It seems some time ago now, but on Tuesday November 6th Barack Obama defeated Mitt Romney to secure the White House for another four years. World stock markets had risen throughout the day, anticipating his victory.
Unfortunately the next day the President ran up against the still-Republican-dominated Congress – and with the US heading for the ‘fiscal cliff’ and threatening to take the rest of the world with it, markets duly reversed all the previous day’s gains and a lot more besides.
In Europe, November saw Greece step back from the brink – at least for the time being – and the meeting on the EU budget broke up without agreement.
In the Far East, good stock market performance was overshadowed by worries about the long term health of the Japanese economy.
November was another month of depressing news on the jobs front for the UK, especially on the high street. On the fourth – the day that shoppers worldwide queued round the block for an iPad mini – Comet went into liquidation. They were apparently the victim of ‘showrooming:’ customers going into the store to look at products and then buying the same model cheaper online.
Marks & Spencer reported a 9.7% fall in profits, and even the normally much-anticipated John Lewis Christmas ad failed to lift the gloom. It was estimated that 1 in 10 high street shops is now empty, and the National Institute of Economic and Social Research added to the gloom by suggesting that the UK could stay in recession until 2014.
Away from the town centres Tata announced 900 job losses, with the Port Talbot plant particularly badly hit, and Hovis owner, Premier Foods, announced the closure of a factory with 1,000 job losses. Meanwhile, the debts of Network Rail soared to £28bn: with debts like that, an application to join the EU could well be on the cards.
There was more despondency for the UK housing market, with the Halifax reporting that prices were falling and home ownership was at its lowest level since 1988. Less than half the properties in London are now lived in by their owners.
Towards the end of the month attention turned towards George Osborne’s Autumn Statement, due on December 5th. The auguries were not good, with the Social Market Foundation reporting that the Treasury faced a £48bn black hole in its finances due to the weakness of the economy.
The Institute of Fiscal Studies was initially less pessimistic – warning that the Chancellor would only miss his borrowing target by £13bn – but then announced the glad tidings that the UK could face austerity until 2018.
Not surprisingly, David Cameron set off for the EU budget negotiations in a determined mood – and as reported below, he will now have to do it all over again in the New Year.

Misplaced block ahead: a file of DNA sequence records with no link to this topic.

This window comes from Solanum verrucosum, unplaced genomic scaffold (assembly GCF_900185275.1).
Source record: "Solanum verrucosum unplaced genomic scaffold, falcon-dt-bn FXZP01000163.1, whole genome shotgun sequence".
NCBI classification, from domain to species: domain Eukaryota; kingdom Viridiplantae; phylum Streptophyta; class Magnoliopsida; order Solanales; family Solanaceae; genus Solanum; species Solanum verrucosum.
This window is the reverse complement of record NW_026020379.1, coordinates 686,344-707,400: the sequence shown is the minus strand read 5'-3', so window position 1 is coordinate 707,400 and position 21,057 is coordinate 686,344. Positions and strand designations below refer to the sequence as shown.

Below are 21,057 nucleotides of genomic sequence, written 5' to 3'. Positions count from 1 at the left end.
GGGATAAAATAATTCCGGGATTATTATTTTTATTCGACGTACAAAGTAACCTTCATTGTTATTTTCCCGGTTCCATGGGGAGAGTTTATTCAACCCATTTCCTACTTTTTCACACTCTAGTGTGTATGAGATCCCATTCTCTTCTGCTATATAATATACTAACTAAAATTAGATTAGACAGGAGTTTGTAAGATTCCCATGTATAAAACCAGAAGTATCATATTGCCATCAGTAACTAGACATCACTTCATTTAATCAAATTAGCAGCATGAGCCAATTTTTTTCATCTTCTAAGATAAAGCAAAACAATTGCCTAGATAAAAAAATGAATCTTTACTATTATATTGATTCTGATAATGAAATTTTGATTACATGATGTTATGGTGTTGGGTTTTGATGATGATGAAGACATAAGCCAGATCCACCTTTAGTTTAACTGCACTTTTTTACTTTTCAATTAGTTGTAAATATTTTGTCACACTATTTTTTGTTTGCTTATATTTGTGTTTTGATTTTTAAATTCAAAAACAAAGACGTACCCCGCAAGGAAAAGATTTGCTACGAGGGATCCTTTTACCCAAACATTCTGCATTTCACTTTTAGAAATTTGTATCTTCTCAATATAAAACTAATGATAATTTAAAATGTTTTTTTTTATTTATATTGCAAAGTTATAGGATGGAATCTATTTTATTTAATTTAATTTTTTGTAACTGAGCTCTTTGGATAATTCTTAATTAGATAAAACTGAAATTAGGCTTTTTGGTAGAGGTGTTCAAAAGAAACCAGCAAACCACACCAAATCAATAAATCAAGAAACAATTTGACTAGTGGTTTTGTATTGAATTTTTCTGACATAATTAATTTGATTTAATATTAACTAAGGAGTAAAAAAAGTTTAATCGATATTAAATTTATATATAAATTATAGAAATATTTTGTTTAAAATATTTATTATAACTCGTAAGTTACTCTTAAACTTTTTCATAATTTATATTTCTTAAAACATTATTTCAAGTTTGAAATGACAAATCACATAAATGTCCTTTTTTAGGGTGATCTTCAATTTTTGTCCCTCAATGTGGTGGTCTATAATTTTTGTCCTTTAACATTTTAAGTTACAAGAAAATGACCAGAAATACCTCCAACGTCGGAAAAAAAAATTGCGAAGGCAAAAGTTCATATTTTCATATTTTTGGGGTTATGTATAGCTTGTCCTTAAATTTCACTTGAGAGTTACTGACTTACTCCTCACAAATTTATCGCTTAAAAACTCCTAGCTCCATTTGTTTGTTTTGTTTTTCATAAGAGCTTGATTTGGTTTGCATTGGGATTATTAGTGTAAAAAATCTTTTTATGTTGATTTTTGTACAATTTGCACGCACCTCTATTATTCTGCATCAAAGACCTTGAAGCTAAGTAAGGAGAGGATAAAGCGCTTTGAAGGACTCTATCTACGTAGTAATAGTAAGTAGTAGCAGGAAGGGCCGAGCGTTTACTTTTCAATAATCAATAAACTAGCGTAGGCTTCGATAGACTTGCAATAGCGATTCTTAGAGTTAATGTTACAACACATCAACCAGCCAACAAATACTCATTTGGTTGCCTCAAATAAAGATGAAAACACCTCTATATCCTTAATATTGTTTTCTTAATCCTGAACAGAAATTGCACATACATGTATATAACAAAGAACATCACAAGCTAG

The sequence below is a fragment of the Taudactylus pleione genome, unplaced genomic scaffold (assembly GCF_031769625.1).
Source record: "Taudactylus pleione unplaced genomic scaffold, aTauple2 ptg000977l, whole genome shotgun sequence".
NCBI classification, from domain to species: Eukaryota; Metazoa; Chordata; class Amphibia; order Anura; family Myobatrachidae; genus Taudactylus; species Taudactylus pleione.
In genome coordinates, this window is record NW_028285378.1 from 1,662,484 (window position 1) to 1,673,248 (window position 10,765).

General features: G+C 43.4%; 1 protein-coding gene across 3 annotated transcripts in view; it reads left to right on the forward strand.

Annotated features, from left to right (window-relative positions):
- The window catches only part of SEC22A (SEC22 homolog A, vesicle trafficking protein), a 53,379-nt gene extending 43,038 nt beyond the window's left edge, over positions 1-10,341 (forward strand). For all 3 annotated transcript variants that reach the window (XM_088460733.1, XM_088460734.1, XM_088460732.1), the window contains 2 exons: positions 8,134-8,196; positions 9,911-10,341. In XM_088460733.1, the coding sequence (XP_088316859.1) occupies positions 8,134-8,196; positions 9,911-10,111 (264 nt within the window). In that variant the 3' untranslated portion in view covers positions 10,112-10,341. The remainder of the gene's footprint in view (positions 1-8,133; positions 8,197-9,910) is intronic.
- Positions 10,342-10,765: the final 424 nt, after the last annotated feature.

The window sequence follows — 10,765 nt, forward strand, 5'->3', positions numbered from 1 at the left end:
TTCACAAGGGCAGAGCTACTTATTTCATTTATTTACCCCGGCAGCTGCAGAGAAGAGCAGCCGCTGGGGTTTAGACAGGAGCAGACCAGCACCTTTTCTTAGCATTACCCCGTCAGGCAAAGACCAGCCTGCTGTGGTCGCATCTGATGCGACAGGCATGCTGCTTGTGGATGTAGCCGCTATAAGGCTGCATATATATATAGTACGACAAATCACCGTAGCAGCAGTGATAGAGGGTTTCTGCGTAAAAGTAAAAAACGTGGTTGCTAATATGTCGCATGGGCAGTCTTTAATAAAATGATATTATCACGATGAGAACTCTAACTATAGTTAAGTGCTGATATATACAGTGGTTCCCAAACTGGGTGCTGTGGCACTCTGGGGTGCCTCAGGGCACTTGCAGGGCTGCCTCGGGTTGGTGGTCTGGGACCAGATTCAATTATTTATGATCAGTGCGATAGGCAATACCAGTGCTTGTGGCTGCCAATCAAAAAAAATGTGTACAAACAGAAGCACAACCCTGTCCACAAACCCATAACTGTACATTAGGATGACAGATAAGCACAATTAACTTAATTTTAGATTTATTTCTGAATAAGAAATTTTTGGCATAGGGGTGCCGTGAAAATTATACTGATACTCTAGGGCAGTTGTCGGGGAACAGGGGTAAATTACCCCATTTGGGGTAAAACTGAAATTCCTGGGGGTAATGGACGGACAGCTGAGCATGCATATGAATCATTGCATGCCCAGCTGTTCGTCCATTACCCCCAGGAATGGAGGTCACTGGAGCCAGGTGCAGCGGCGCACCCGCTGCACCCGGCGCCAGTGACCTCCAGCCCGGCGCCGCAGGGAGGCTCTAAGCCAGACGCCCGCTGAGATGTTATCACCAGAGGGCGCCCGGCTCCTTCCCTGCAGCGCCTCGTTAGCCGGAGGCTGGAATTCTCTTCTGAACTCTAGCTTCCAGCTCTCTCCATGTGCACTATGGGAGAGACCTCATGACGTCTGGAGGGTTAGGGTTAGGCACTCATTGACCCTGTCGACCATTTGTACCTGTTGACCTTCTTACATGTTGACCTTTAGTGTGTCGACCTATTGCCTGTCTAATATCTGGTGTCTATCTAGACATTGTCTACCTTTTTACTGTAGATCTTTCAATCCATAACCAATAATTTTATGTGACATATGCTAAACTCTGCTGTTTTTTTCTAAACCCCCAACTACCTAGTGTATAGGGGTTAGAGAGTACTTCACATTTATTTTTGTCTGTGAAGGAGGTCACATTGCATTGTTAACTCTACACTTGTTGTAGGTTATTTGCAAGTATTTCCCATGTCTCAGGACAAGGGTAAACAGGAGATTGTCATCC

George Osborne sprang a surprise at the end of the month by announcing that Mark Carney, head of the Canadian Central Bank, would take over as Governor of the Bank of England. According to the BBC’s Robert Peston, George Osborne sees him as the banking equivalent of Pep Guardiola. Let’s hope he doesn’t follow the example of the former Barcelona boss and decide to take a sabbatical.
Having started the month at 5,783, the FTSE encouragingly finished it at 5,867. Clearly the bad news on the jobs front was outweighed by Europe inching towards a solution on the debt crisis and the hopes that the US would avoid the Fiscal Cliff.
Events in Europe where dominated by a need to find a bailout solution for Greece – as we reported last month, Greece had warned that it could run out of money if no solution were found – and by the EU budget negotiations at the end of the month.
Having been away from the headlines for a couple of months, attention focused on Spain, Greece rocketed back to prominence as unemployment reached 25.4% in August – the peak of the holiday season. The Government passed further austerity measures against a background of yet more unrest, and commentators openly speculated on whether democracy itself could come under threat in the country.
Workers across Europe continued to protest at austerity measures, and the BBC Europe editor posed the question that must be on everyone’s mind. ‘When will patience [with austerity] run out?’ Matters did not improve when official figures confirmed that Europe had followed the UK in having a double-dip recession.
To no-one’s surprise, the EU budget meeting broke up without agreement. David Cameron had gone there determined to take a tough stance against the proposed €971bn EU budget and he was supported by Angela Merkel. With a split developing between contributor and recipient nations agreement was never likely, and more talks will be held in the New Year.
Despite this, the major European stock markets finished the month marginally higher, with Germany’s DAX index up 2% to close at 7,405 and the French CAC index up 4% to 3,557. Spain, Italy and Greece all closed the month with marginal gains as well, with their markets encouraged by a month with – for once – no unexpected shocks.